The next challenge in Bayh-Dole to the monopoly meme has to do with the conditions under which the government can obtain title to a subject invention. There are only a few stipulated conditions: failure to disclose, failure to elect to retain title, failure to timely file a patent application (except for inventor-contractors, who are not forced to use the patent system under their patent rights clause at 37 CFR 401.9); failure to prosecute a patent application, or to maintain, or defend the validity of an issued patent. Except for a failure to disclose a subject invention, when the government obtains title, the contractor-owner of the subject invention is assured a broad non-exclusive license. This license does not show up in Bayh-Dole. It is an addition inserted into the standard patent rights clause, 37 CFR 401.14(e):

The contractor will retain a nonexclusive royalty-free license throughout the world in each subject invention to which the Government obtains title, except if the contractor fails to disclose the invention within the times specified in (c), above.

This contractor non-exclusive license appears symmetrical with the government’s license when the contractor retains title–but the “markets” are entirely different. The government’s license is restricted to practice by or on behalf of the government. The contractor’s license is the entire market, worldwide. Furthermore, the contractor’s license extends to all entities that the contractor was legally obligated to grant licenses when the funding agreement was made:

The contractor’s license extends to its domestic subsidiary and affiliates, if any, within the corporate structure of which the contractor is a party and includes the right to grant sublicenses of the same scope to the extent the contractor was legally obligated to do so at the time the contract was awarded.

If anyone had their wits about them in the university licensing business, they would sign up companies to a conditional license under all government-funded work to every invention that the university acquires and subsequently assigns to the federal government. That way companies, for a tiny amount of money, have an option to anything that the university gives up that the federal government subsequently patents and tries to license exclusively, cutting off access by the companies. But no one does this.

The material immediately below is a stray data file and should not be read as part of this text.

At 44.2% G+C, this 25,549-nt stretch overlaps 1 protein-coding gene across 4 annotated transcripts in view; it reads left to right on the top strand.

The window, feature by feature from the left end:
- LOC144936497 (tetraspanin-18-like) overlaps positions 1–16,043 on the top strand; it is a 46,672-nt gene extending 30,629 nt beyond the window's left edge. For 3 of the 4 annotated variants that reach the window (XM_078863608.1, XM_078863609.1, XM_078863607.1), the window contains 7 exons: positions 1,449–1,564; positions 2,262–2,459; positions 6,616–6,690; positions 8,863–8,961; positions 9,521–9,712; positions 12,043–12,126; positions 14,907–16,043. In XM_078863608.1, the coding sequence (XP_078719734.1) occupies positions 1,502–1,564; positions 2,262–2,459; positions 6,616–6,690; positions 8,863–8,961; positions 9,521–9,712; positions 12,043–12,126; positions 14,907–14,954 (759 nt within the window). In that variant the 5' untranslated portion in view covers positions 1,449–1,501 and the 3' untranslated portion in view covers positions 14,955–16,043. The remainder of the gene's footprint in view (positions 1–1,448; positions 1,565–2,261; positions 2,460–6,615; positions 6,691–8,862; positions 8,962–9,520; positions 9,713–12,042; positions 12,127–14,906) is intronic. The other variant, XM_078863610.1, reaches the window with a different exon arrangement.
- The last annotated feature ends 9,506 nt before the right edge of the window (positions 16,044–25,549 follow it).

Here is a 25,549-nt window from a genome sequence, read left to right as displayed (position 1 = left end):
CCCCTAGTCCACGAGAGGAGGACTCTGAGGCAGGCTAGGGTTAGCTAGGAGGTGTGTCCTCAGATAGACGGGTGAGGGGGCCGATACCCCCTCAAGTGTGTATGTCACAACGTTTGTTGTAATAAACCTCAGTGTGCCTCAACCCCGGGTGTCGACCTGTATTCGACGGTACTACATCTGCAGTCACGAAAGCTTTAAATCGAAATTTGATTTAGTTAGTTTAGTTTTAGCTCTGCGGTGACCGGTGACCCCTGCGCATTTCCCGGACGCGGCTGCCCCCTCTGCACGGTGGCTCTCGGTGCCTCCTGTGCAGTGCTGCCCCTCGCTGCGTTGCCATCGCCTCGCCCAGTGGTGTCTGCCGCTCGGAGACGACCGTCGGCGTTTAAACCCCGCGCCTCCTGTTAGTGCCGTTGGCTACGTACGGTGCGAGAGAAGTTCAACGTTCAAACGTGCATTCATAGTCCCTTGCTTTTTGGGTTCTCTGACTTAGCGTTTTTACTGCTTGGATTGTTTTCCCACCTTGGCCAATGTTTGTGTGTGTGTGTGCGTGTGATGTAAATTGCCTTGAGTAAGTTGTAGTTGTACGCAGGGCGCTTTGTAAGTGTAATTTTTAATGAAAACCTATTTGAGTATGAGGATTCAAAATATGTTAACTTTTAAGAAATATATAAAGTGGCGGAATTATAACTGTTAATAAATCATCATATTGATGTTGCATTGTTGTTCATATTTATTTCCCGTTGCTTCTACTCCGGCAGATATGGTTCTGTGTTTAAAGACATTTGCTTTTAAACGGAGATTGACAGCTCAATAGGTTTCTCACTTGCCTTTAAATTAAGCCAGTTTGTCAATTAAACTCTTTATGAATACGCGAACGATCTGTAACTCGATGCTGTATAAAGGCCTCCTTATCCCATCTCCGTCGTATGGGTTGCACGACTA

The effect of the contractor license is dramatic, however. It breaks up the monopoly right. The federal government is left with a compromised patent monopoly. Where the contractor is a company, the best the government can do, short of march-in, is to offer a sole license–there then are two licensees, the contractor and the government’s favorite company competing with the contractor. In theory at least, the monopoly meme fails.

If we work through the practice logic at a company, however, it’s difficult to imagine any time that a company willing to give up ownership of a subject invention to the government would have any use whatsoever for a non-exclusive license, especially if the government might screw it over by licensing the government’s ownership position exclusively. If there really is value in the patent to create a duopoly, then the company may as well gain that value. If the value to the company is that the subject invention is available to be broadly practiced by all, then the company may as well obtain the patent at the least expense, with the least ambitious claims, and license the subject invention to everyone. That disables the federal government’s claims to title and precludes the federal government from trying to set up a competing user of the subject invention. From a company perspective, then, the non-exclusive license it retains in (e) is meaningless. The monopoly meme survives yet again.

A similar analysis may be done for nonrpofits with regard to (e). Unless they set up a program of signing up companies to take options to license all the inventions a university owns and then decides not to own in favor of the federal government, a university has little need for a government license to practice an invention. Although there’s no research exception in patent law, there’s also little by way of damages that anyone might obtain for suing a university for infringement–and if it’s the federal government that would be enforcing the patent, it’s difficult to imagine such a thing ever happening. Again, while the gesture in (e) of a non-exclusive license for the contractor is a happy one, in practice it does not disturb the monopoly meme.

Oddly, the parties who might want ownership of an invention–or at least a right to practice it–are the investigators and inventors. They might want to practice the invention outside the university–in a company, say. But neither has any clear privilege under Bayh-Dole, at least under the faux version of Bayh-Dole as it is broadly “interpreted” (meaning, disregarded). The Supreme Court noted as much in Stanford v Roche. The inventor’s privileges come *before* an institutional contractor has acquired title to a given invention. That’s the role of the (f)(2) requirement–but contractors don’t comply with (f)(2) and substitute instead their own requirements that preclude inventor rights. As for investigators that aren’t inventors–there’s no provision whatsoever. Investigators don’t even get to experience that bitterness that comes from knowing you have a right to your inventions even under Bayh-Dole, but administrators and their monster lawyers have cut you out. For investigators, the monster lawyers did their work in setting up Bayh-Dole and have gone to other pastures.